Financial Services

FCA re-emphasises its commitment to financial services culture in response to UK Treasury Committee

Published on 5th Jul 2023

FCA responds to letter on non-financial misconduct and firm culture ahead of its appearance before Committee

Last month, we published an Insight on the Treasury Committee's letter to the Financial Conduct Authority (FCA) relating to the FCA's investigation into Odey Asset Management (OAM) and its founder. That letter was prompted by allegations of sexual misconduct at OAM.

The FCA has now responded to that letter.

Although the FCA's response does not address in detail each of the questions raised by the Treasury Committee about its OAM investigation, it does highlight the FCA's continued commitment to dealing with issues of non-financial misconduct.

In particular, the FCA is likely to take action in circumstances where non-financial misconduct affects its assessment of:

  • the fitness and propriety of an individual (the FCA points out that, in its view, non-financial misconduct can also be a breach of its conduct rules); and/or
  • a firm's systems, controls and governance (the FCA points out that, in its view, poor firm culture can be linked to poor decision making and risk management).

The FCA also reports in its response that, of the approximately 1,000 whistleblowing reports it receives each year, around 12 of these relate to allegations of sexual misconduct. It states that it is currently considering six cases concerning criminal convictions and has two open enforcement investigations relating to non-financial misconduct.

Statutory objectives

The FCA stresses that it can only take non-financial misconduct into account insofar as that would achieve or further one of its statutory objectives.

It is not an alternative to action by another authority, for example criminal prosecution or an Employment Tribunal. The FCA points to the case of Jon Frensham v FCA, where the Upper Tribunal held that a conviction relating to child sexual grooming was insufficient to justify a prohibition by the FCA (the Upper Tribunal did uphold the prohibition on other grounds). The FCA says that this demonstrates the challenges it may face when seeking to prohibit people based on criminal convictions alone.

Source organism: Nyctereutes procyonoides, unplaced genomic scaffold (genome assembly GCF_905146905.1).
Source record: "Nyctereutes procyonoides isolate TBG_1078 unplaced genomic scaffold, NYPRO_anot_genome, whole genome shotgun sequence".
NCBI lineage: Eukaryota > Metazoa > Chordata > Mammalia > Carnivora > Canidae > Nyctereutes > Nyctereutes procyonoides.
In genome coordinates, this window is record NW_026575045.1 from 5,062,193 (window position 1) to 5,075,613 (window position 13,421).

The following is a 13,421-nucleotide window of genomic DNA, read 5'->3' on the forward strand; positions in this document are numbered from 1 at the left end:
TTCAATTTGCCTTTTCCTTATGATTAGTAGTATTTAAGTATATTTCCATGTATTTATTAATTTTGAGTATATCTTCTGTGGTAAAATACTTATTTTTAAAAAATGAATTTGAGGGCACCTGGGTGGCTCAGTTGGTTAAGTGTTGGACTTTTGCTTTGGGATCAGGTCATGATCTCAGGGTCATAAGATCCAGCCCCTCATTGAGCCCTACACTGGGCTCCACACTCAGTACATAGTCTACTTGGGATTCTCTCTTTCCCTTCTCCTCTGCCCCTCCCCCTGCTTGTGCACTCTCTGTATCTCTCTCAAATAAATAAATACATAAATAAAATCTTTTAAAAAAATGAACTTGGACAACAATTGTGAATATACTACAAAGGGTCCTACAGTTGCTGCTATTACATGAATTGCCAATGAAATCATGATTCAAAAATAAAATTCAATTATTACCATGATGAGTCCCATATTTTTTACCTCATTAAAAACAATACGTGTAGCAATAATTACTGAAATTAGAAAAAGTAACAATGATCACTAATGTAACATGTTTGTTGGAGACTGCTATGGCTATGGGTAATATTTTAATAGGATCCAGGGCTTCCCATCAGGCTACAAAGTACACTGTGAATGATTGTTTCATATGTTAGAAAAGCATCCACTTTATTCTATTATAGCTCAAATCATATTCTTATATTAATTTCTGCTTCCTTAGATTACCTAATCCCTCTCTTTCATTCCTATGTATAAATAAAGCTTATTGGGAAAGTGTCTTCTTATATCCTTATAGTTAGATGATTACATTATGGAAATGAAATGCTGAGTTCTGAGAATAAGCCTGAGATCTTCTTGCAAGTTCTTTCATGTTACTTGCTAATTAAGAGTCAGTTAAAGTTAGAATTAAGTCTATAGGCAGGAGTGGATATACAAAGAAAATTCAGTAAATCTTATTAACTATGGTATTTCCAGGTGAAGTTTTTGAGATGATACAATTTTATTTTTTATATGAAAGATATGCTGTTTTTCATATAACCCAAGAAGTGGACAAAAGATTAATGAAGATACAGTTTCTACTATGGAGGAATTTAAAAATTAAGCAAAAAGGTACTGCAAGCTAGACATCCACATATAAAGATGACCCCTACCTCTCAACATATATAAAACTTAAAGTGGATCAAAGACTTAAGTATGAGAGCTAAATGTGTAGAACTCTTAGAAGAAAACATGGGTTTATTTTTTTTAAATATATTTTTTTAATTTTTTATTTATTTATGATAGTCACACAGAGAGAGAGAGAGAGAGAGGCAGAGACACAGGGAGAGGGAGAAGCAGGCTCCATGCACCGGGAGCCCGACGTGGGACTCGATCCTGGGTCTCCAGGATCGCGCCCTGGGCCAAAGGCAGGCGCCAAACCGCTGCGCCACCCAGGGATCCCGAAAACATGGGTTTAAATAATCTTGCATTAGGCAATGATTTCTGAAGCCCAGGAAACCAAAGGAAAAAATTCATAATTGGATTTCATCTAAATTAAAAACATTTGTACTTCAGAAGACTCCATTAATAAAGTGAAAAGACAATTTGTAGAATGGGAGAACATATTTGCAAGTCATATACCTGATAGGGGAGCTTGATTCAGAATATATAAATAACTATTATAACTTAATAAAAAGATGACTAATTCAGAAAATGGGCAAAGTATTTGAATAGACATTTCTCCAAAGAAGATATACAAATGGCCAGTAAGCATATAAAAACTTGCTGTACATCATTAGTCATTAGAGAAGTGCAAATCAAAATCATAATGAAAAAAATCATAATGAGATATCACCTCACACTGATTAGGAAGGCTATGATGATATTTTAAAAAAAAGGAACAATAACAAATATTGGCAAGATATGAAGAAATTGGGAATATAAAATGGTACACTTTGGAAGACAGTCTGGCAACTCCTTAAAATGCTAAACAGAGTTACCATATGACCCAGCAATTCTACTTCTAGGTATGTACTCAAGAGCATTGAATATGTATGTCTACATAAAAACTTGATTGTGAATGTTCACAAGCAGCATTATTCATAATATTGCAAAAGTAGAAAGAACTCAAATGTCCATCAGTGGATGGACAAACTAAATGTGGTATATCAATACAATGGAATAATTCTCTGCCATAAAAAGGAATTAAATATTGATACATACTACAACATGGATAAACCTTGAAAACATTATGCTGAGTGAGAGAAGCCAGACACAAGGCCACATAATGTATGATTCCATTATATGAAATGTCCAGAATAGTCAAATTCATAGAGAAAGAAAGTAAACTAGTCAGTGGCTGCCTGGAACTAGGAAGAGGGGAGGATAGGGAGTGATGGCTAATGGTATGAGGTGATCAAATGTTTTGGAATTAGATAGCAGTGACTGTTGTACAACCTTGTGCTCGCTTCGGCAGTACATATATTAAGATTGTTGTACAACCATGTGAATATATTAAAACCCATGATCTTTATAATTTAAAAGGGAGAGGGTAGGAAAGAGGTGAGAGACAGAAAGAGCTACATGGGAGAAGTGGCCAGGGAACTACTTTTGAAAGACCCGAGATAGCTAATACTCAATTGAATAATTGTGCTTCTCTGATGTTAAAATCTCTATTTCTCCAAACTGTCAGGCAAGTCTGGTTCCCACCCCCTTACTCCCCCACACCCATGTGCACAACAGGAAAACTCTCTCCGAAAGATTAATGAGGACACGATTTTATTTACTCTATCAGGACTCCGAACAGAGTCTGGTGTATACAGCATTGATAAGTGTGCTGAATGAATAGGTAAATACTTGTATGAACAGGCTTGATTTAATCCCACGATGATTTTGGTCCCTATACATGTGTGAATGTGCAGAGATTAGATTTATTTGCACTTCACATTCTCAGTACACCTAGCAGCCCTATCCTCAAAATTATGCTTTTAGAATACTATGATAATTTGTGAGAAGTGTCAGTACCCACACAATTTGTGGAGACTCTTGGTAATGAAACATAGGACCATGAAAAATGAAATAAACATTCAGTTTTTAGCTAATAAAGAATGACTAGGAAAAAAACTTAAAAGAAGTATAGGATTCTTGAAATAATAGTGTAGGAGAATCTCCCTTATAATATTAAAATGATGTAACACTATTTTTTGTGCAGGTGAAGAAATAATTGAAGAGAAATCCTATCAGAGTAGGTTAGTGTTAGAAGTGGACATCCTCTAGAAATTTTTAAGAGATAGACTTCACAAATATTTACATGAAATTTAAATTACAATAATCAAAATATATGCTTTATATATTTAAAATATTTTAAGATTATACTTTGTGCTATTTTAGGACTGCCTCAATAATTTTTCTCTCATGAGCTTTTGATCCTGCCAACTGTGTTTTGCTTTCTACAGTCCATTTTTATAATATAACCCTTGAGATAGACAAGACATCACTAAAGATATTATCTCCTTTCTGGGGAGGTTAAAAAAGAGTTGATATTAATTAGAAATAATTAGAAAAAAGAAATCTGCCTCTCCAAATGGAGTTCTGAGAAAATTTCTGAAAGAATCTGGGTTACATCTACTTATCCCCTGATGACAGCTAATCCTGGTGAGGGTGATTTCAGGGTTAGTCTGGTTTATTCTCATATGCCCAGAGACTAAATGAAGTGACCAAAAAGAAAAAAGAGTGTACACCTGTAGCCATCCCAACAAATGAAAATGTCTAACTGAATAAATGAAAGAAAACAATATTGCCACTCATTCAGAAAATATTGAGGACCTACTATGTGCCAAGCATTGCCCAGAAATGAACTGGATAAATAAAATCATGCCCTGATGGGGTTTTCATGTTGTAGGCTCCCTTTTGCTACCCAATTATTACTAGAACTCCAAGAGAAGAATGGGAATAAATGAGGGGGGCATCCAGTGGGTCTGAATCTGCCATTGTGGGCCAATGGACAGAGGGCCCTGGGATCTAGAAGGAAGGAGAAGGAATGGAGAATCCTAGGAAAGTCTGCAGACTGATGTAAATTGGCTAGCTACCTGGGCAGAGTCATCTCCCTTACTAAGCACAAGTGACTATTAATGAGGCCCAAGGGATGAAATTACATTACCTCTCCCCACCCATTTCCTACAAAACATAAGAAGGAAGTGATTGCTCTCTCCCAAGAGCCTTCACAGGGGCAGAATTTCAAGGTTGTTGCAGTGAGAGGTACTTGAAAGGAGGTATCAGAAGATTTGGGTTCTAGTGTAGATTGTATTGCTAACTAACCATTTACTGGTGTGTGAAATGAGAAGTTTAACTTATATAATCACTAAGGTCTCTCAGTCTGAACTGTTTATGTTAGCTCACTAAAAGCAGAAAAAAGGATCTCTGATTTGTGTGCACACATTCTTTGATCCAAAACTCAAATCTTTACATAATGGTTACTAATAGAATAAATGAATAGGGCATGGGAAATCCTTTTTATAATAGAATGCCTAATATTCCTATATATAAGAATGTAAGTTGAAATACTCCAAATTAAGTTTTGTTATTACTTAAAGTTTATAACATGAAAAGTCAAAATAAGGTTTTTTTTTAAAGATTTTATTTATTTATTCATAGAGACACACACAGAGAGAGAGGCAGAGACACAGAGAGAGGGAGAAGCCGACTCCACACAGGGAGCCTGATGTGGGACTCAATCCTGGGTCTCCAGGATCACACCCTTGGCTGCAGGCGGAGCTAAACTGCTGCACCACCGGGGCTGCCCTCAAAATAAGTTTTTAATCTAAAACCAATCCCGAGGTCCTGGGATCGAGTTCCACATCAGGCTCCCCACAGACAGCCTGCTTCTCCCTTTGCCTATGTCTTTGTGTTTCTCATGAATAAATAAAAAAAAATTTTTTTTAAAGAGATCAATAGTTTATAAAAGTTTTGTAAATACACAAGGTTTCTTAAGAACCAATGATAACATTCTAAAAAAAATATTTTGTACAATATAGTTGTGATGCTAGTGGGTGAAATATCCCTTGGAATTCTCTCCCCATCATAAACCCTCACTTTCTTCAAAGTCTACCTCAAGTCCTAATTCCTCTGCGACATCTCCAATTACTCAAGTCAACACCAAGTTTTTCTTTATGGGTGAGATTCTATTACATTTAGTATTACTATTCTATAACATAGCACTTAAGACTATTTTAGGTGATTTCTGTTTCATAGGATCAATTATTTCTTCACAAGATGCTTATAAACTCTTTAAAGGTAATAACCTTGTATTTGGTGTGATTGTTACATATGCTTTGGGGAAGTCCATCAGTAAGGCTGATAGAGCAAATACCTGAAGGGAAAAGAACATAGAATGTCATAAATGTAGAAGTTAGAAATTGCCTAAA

Despite this, the FCA says "We continue to consider, however, that such misconduct can, of itself, create a sufficient risk to our objectives such that it should result in a prohibition and we continue to pursue cases on that basis. We also recognise that Parliament may choose to legislate if it wished to specify that certain offences should lead to an automatic prohibition from a regulated sector."

The FCA has said that it intends to provide further guidance on the issue of how non-financial misconduct should be considered within its rules later this year.

Osborne Clarke comment

Non-financial misconduct is still on the FCA's radar, and it is committed to taking action where necessary.

It is, therefore, imperative that firms:

  • put in place systems and controls targeted at dealing with poor firm culture and allegations of non-financial misconduct; and
  • investigate any alleged non-financial misconduct thoroughly, particularly in light of ongoing fitness and propriety assessments of senior individuals.

We would encourage firms to contact us to discuss any decisions they may be taking in relation to these issues.


* This article is current as of the date of its publication and does not necessarily reflect the present state of the law or relevant regulation.

Interested in hearing more from Osborne Clarke?